She'd been hired to stop a killing. Once again breaking the rules and establishing new paths, Grafton wastes little time identifying this deadly sociopath. They keep Kinsey feeling like a real person in a real world. Now the two men who found the body, both nearing the end of long careers in law enforcement, want one last shot at the case. She pretends to leave but watches them making love in the back seat of Beck's car.
Readers have come to expect the unexpected from Sue Grafton, andR is for Ricochetis no exception. It was nice to be back in Kinsey territory, and there was plenty that was fun here, but I felt that Kinsey made just one too many highly stupid decisions or rather went along with Reba's plans , and never seemed to evaluate the consequences, after she gets out safely. What's been erected instead — the condominiums, housing developments, and the big flashy starter castles of the nouveau riche — is poor compensation for what was lost or destroyed. I really like the series as a whole but this entry is pretty forgettable. On occasion, I investigate claims involving arson, fraud, or wrongful death. Her client's daughter is out of prison, and hires Kinsey to watch his daughter and make sure she doesn't get in any trouble.
And the money is good. We have two other side issues going on. I found this story frustrating at times as I'm not used to Kinsey playing such a secondary role, but it did tie up nicely. Millhone in classic form, almost outshined by Reba! Reba was serving a sentence for embezzlement, though she had not embezzled funds; her boss had spent the funds on bribing municipal officials for the construction of a shopping mall with office space in the center of Santa Teresa. Grafton, may your fingers never falter. Over the years, he quietly settled her many scrapes with the law, but he wasn't there for her when she was convicted of embezzlement and sent to the California Institute for Women. My name is Kinsey Millhone.
I listen to audiobooks as a diversion as I drive. Kinsey is real trooper she moves on no matter what. Isadore off-ramp and turned north toward the foothills that ran between Montebello and the Los Padres National Forest. Mystery authors walk a fine line with their readers. Maybe all of a week's work. And so she takes on a new client: namely, Kinsey Millhone, thirty-two and twice-divorced, ex-cop and wisecracking loner, a California private investigator with a penchant for lost causes--one of which, it is to be hoped, is not herself.
It seems a straightforward assignment for Kinsey: babysit Reba until she settles in, make sure she follows all the rules of her parole. Yes, I was less than impressed with this latest effort by Sue Grafton in her alphabetically-themed adventures of her heroine Kinsey Millhone, a private investigator. Was it the young salesman who sold her that car and was later fired? The plot tricks have all been used and reused by now, so we are left with the writing and characters, both of which seem to have devolved in some way to a more juvenile version of their earlier forms. And this one is similar and also includes a little breaking and entering, horrible beatings, an unexpected kidnapping and a hovering mafia type drug lord. Kinsey Milhone is a wonderful character and is one of my favorites of all.
She isn't investigating per say, but uses her skills to figure out some of what is going on. Further, I seldom saw her do any type of sleuthing. Was it one of the women, disgusted by Violet's absence of moral standards? Maybe all of a week's work. Kinsey has been hired by a elderly gentlemen to pick up his 30 year old daughter, Reba, from the Correctional Institute for Women after doing 2 years for embezzlement. Most of the men in these books are really, really awful people, and I enjoy it when they have a higher pitched voice than Kinsey. The property was surrounded by a stone wall that was eight feet high and posted with No Trespassing signs. With motive, access, and opportunity, Nikki was their number-one suspect.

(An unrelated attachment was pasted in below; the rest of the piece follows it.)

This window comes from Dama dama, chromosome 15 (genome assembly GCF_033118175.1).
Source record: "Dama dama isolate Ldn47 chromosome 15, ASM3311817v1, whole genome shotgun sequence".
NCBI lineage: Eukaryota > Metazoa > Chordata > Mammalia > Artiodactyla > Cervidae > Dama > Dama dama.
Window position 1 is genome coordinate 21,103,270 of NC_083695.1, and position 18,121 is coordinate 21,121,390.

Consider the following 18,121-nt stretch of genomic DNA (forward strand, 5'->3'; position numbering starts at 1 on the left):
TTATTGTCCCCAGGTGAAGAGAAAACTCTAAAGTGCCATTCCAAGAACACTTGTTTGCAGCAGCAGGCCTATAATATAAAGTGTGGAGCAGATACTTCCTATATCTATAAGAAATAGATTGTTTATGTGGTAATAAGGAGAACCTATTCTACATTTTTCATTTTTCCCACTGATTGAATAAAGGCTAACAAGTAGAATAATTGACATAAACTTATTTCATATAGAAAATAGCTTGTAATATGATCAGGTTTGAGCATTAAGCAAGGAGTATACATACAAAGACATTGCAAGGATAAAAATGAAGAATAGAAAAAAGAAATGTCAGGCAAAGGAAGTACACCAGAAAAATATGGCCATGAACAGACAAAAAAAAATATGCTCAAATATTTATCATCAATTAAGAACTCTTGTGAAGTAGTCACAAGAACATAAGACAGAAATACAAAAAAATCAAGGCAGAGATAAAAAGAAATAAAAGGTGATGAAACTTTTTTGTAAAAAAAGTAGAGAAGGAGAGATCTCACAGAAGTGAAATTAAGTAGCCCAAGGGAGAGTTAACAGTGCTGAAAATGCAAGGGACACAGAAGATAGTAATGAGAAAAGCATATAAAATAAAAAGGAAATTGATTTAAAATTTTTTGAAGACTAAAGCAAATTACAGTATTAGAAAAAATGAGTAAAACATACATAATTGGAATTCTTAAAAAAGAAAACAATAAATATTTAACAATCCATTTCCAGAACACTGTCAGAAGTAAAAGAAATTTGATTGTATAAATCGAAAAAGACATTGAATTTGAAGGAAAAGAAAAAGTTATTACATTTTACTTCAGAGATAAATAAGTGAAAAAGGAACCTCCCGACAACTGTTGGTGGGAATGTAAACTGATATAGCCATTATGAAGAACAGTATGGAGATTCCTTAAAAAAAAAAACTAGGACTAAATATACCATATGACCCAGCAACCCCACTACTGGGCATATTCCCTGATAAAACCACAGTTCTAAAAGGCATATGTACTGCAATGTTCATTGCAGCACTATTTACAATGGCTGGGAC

Now, at thirty-two, she is about to be paroled, having served twenty-two months of a four-year sentence. While I found this voice worked for the character of Kinsey Milhone, it also made the character feel a lot more tedious and cynical and quite frankly, not as likable as I have found her in the past. You feel like you know or would like to know these people. And the money is good. There is no murder mystery here but the story we do have is great. Another great book in this series, I enjoyed the different type of case Kinsey took on. Nothing untoward - the woman seems remorseful and friendly.
Reba Lafferty is on parole after doing 22 months for embezzlement. What goes from a simple job to a complex and dangerous undertaking, Kinsey is not involved other than as an accessory. It seems a straightforward assignment for Kinsey: babysit Reba until she settles in, make sure she follows all the rules of her parole. A simple invoice will do. Soon her former boss Alan Beckwith reenters Reba's life. I must have passed inspection because the gates swung open at a measured pace.
It was only later, after he'd stiffed her for her retainer, that Kinsey found out his name was Daggett. The 18th book in the Kinsey Millhone series. No more mystery than Q Is for Quarry 2002. We both like Sue Graftons work. Elaine Boldt's wrappings were a good deal flashier than her sister's, but they signaled the same thing: The lady had money. The love interest definitely picked up the story, but I found Cheney annoyingly bossy, and Kinsey irritatingly obedient. Not long after, the tape goes missing and the suspected thief, a fellow classmate, is murdered.